Tomi Reichental, a survivor of the Bergen Belsen concentration camp, will speak about the horrors he endured and the need for solidarity at a Holocaust memorial event in Galway next week.
NUIG’s Irish Centre for Human Rights and An Cumann Staire/History Society are hosting a Holocaust memorial talk next Wednesday, January 29.
Tomi Reichental was born in 1935 in Piestany Slovakia. In 1944 at age nine, he was captured by the Gestapo in Bratislava and deported to Bergen Belsen concentration camp with his mother, grandmother, brother, aunt and cousin.
When he was liberated in April 1945, he discovered that 35 members of his extended family had been murdered.
His grandparents, uncles, aunts and cousins all died in the Holocaust. One of just a small number of Holocaust survivors living in Ireland, Tomi has delivered talks in schools, colleges and other events around the country.
For years he has worked to educated people about the horrors that we endured to promote tolerance and reconciliation.
Recounting the sights and smells at the concentration camp Tomi said: “Typhoid and diphtheria were the biggest killers, but people were dying of starvation and cold in their hundreds.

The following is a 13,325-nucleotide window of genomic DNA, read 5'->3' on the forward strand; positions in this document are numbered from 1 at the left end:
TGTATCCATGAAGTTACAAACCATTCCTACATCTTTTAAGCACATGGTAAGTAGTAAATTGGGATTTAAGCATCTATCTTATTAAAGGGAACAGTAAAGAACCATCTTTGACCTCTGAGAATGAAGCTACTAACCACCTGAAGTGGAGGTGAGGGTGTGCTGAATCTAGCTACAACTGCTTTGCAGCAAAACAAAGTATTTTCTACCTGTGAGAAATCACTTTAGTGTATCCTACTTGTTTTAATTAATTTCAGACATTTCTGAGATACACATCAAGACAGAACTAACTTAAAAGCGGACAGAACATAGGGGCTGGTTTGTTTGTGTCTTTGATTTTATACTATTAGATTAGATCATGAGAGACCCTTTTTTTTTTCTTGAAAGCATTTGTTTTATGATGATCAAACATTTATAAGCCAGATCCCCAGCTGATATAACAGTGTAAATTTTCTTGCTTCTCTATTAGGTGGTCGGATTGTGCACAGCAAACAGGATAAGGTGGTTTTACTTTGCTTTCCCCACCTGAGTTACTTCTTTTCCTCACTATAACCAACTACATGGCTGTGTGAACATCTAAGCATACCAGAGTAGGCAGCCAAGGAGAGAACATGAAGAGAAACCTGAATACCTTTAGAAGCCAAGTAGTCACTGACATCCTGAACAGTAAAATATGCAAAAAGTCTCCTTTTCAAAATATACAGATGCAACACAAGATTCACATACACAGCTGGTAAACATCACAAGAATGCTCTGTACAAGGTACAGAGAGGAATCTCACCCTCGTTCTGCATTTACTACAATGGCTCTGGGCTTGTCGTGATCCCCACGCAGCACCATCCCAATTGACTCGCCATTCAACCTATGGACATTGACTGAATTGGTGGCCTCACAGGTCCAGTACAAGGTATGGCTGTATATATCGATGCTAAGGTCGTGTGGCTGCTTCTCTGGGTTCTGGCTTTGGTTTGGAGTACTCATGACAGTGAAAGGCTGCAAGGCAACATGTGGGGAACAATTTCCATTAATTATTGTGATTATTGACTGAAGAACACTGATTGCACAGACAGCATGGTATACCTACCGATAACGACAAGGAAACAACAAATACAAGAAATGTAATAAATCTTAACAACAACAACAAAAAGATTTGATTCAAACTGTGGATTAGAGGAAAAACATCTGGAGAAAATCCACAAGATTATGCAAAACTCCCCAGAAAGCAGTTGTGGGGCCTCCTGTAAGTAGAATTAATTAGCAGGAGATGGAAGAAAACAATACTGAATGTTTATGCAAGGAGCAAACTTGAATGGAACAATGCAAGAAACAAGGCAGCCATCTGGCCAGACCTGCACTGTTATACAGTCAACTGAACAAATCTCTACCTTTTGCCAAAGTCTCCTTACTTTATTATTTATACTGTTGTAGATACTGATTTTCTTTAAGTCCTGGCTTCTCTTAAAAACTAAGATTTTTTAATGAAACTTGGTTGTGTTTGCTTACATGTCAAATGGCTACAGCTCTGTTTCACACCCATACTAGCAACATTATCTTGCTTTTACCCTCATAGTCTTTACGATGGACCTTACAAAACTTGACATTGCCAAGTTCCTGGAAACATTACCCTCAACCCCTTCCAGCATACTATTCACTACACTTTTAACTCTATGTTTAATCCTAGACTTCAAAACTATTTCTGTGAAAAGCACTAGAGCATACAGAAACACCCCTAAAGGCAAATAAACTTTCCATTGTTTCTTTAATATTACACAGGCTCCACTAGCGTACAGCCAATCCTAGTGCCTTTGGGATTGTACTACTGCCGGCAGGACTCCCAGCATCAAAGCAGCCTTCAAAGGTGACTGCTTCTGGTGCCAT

“First the bodies were removed and burned, but later they were just piling up in front of our barracks, there were piles of decomposing bodies.
“The soldiers who liberated Belsen in April 1945 said they could smell the stench for two miles before they reached the camp,” Tomi added.
“In the camp I could not play like a normal child, we didn’t laugh and we didn’t cry. If you stepped out of line, you could be beaten up even beaten to death. I saw it all with my own eyes.”
Professor Ray Murphy of NUI Galway’s Irish Centre for Human Rights said Tomi’s message of tolerance and forgiveness is more important today than even.
“He reminds us of our common humanity and the need for human solidarity,” Professor Murphy added.
Joining Tomi will be Ben Barkow, recently retired director of London’s Wiener Library – the world’s oldest institution created for the documentation of the Holocaust.
He is chair of the Academic Advisory Board of the UK Holocaust Memorial Foundation, which is creating Britain’s national Holocaust memorial next to the houses of Parliament.
He is also on the advisory board of the Imperial War Museum’s planned new permanent Holocaust exhibition and is a trustee of a number of a number of Holocaust-related charities.
The Holocaust memorial event and talk will take place in NUIG’s Human Biology Building at 6pm next Wednesday, followed by a Q&A session.
Admission is free but early arrival is advised.